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Tom Cutinella's mom runs alongside woman who received his heart

From left, Karen Hill, recipient of Tom Cutinella's

From left, Karen Hill, recipient of Tom Cutinella's heart, stands with Tom's mother Kelli at the Tunnel to Tower run in Manhattan on Sunday, Sept. 27, 2015. Photo Credit: Cutinella family

As Kelli Cutinella ran in last Sunday's Tunnel to Towers Run, she found herself alongside Karen Hill, a woman with a very special heart -- one that had been donated by Cutinella's late son, Thomas.

It had been a year since she and her husband, Frank, had lost their son, and now Kelli and Hill were running in Tom's favorite race.

"It was a new first for us because Thomas wasn't there," Kelli Cutinella said yesterday, before choking up and adding, "But he was there, in Karen."

Thomas Cutinella, 16, of Shoreham-Wading River High School, died on Oct. 1, 2014, after a collision with another player during a football game against John Glenn High School.

Months earlier, while taking his driver's permit test, Thomas instructed his parents that he wanted to be an organ donor.

On Oct. 3, Hill, then a 21-year-old Fordham University student, received his heart.

"It was a very moving experience for me," said Hill, who required a heart transplant after being diagnosed with a serious ailment at age 11. "It was such a tragedy for that family, but they did such a selfless thing for me and my family. I'm so grateful for what the Cutinellas did. A year ago, I couldn't climb a flight of stairs. Now, I'm running again."

Hill's mother, Gail Tyus-Hill of Washington, D.C., said that without receiving Thomas' heart last year, her daughter "might not have survived the weekend."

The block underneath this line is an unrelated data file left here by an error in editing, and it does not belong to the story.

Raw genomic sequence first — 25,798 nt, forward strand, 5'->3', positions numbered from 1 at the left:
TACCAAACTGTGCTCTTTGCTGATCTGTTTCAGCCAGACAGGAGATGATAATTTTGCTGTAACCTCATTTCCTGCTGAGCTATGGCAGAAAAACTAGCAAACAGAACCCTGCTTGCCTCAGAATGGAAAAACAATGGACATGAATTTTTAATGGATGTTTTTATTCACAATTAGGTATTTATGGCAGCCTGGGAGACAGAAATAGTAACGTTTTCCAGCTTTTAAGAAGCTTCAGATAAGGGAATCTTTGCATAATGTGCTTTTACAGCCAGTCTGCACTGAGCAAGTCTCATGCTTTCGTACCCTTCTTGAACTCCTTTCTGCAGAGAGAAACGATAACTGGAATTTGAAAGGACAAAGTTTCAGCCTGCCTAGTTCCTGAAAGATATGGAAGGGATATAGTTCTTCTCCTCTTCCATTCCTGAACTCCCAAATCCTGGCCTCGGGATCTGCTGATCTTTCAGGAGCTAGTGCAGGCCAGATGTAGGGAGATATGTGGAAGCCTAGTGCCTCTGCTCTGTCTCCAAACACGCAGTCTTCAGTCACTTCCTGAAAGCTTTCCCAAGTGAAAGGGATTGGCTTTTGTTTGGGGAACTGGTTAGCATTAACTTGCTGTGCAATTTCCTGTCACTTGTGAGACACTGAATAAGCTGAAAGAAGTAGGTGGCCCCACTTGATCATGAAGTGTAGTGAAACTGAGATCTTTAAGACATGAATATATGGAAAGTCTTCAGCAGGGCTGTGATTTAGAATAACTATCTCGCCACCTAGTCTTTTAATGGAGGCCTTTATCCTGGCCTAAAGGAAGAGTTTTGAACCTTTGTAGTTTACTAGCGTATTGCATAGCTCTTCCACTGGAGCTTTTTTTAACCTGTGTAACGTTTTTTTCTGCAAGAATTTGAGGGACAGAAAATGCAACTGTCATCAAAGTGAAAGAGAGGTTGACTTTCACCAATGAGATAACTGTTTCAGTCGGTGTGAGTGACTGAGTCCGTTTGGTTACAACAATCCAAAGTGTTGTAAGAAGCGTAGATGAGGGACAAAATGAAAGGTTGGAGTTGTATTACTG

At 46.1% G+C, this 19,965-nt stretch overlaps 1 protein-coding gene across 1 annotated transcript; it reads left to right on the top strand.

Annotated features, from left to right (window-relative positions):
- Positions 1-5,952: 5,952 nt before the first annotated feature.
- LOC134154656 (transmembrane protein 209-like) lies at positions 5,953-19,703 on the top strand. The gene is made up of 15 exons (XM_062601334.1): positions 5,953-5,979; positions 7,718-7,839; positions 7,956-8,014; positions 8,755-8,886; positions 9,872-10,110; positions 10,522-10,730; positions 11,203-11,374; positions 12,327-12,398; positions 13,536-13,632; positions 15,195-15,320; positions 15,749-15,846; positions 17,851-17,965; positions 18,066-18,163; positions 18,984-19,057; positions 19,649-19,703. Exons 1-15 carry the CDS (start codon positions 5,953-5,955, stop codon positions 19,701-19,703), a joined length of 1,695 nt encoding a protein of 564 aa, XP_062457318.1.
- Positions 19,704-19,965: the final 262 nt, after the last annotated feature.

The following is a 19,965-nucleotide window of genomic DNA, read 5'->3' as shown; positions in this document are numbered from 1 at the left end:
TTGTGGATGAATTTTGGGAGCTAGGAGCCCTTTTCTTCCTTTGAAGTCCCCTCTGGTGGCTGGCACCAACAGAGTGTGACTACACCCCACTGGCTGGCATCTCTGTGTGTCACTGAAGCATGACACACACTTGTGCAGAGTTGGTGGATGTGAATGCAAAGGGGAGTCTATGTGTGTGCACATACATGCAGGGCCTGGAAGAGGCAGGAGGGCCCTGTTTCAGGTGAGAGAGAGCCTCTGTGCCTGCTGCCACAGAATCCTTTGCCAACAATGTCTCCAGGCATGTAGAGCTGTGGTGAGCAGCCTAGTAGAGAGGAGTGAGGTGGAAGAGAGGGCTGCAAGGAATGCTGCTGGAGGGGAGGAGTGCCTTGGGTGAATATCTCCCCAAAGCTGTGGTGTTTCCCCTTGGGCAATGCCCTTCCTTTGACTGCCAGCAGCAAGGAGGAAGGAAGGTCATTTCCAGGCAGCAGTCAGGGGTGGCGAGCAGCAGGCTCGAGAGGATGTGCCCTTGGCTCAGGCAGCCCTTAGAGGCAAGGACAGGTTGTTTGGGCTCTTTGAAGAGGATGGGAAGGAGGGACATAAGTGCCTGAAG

Kelli Cutinella, who had been in communication with all of her son's organ recipients, said she and Hill, who now lives in Manhattan, made plans to meet at the New York City Tunnel to Towers event, though they hadn't talked about running together.

"It just happened, and we stayed right by each other," Kelli said. "It was amazing to me. This was Thomas' favorite run and I knew he was with me."

Life has changed irrevocably for the Cutinellas since Thomas' death, which his father said was caused by "a helmet-to-helmet hit on a play he never saw coming."

"We don't blame anyone," Frank Cutinella said. "We'll never blame the coaches; we'll never blame the player; we'll never blame the refs. But I do think we need to make changes to the sport. That's a reality."

There are many haunting reminders for Frank and Kelli. "No holidays together. No birthdays. Seeing him pass his road test or go to his prom. It's those things," a tearful Kelli said. "And then seeing his peers go through it. I'm excited and happy for them but it just reminds me that Tom's not here for those things."

Those things include the simple act of dining out, when Frank and Kelli, who have two other sons and a daughter, can no longer ask for a table for six. "It's horrible. It's a reality. But that's just a small part of it. We did everything as a family of six," Frank said. "That's just one of the many, many challenges we have to move forward with our lives."

An overriding element to the past year has been Kevin Cutinella returning to the sport that took his brother's life while he watched on the sidelines as a substitute on last year's Shoreham-Wading River team. A 15-year-old junior, he is a starting linebacker/running back this season.

"I probably would have preferred that Kevin didn't play," Frank Cutinella said. "But he's a young man and I support his decision. He's played since he was 6. Tom started when he was 7. I would do anything to have my son back, so of course I would never have introduced Thomas to the sport. But, like myself when I was a young boy and a teenager, he fell in love with football. I can't take that away from him."

Frank Cutinella misses the days when he spent hours on the couch in the den, watching college and pro football games on TV with Thomas. In fact, he has lost his passion for football.

"I don't watch college games anymore. I'll sit with the family if they are watching an NFL game, but football will never be the same for me," he said. "Football has no meaning for me now, other than watching Kevin play. It's hard for me to watch."

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